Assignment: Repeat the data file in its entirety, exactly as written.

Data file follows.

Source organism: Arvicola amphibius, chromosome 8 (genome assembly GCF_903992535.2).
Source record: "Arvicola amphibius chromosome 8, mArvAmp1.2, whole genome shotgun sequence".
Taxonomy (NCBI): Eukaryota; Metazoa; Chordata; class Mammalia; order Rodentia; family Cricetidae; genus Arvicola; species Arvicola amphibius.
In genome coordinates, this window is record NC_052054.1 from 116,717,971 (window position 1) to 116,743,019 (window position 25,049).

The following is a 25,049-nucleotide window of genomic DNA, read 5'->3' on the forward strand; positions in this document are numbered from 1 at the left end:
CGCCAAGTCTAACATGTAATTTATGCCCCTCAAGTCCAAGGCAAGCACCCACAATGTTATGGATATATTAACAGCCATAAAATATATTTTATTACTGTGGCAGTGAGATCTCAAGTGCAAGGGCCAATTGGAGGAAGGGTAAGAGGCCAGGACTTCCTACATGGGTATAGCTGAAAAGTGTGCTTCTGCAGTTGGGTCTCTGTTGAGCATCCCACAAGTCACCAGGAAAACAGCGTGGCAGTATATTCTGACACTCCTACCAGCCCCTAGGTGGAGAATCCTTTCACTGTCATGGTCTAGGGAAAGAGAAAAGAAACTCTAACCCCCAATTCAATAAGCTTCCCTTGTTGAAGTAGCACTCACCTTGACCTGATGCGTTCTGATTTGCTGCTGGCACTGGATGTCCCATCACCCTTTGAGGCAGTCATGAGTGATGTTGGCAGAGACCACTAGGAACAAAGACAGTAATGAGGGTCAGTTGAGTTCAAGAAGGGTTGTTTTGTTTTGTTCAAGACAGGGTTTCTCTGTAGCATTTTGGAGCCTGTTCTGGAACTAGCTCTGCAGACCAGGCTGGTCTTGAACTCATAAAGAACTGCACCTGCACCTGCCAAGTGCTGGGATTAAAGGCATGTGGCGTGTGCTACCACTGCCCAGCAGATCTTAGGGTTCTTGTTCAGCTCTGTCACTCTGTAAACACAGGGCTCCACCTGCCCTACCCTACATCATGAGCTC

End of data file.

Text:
Source organism: Arvicola amphibius, chromosome 8 (genome assembly GCF_903992535.2).
Source record: "Arvicola amphibius chromosome 8, mArvAmp1.2, whole genome shotgun sequence".
Taxonomy (NCBI): Eukaryota; Metazoa; Chordata; class Mammalia; order Rodentia; family Cricetidae; genus Arvicola; species Arvicola amphibius.
In genome coordinates, this window is record NC_052054.1 from 116,717,971 (window position 1) to 116,743,019 (window position 25,049).

The following is a 25,049-nucleotide window of genomic DNA, read 5'->3' on the forward strand; positions in this document are numbered from 1 at the left end:
CGCCAAGTCTAACATGTAATTTATGCCCCTCAAGTCCAAGGCAAGCACCCACAATGTTATGGATATATTAACAGCCATAAAATATATTTTATTACTGTGGCAGTGAGATCTCAAGTGCAAGGGCCAATTGGAGGAAGGGTAAGAGGCCAGGACTTCCTACATGGGTATAGCTGAAAAGTGTGCTTCTGCAGTTGGGTCTCTGTTGAGCATCCCACAAGTCACCAGGAAAACAGCGTGGCAGTATATTCTGACACTCCTACCAGCCCCTAGGTGGAGAATCCTTTCACTGTCATGGTCTAGGGAAAGAGAAAAGAAACTCTAACCCCCAATTCAATAAGCTTCCCTTGTTGAAGTAGCACTCACCTTGACCTGATGCGTTCTGATTTGCTGCTGGCACTGGATGTCCCATCACCCTTTGAGGCAGTCATGAGTGATGTTGGCAGAGACCACTAGGAACAAAGACAGTAATGAGGGTCAGTTGAGTTCAAGAAGGGTTGTTTTGTTTTGTTCAAGACAGGGTTTCTCTGTAGCATTTTGGAGCCTGTTCTGGAACTAGCTCTGCAGACCAGGCTGGTCTTGAACTCATAAAGAACTGCACCTGCACCTGCCAAGTGCTGGGATTAAAGGCATGTGGCGTGTGCTACCACTGCCCAGCAGATCTTAGGGTTCTTGTTCAGCTCTGTCACTCTGTAAACACAGGGCTCCACCTGCCCTACCCTACATCATGAGCTC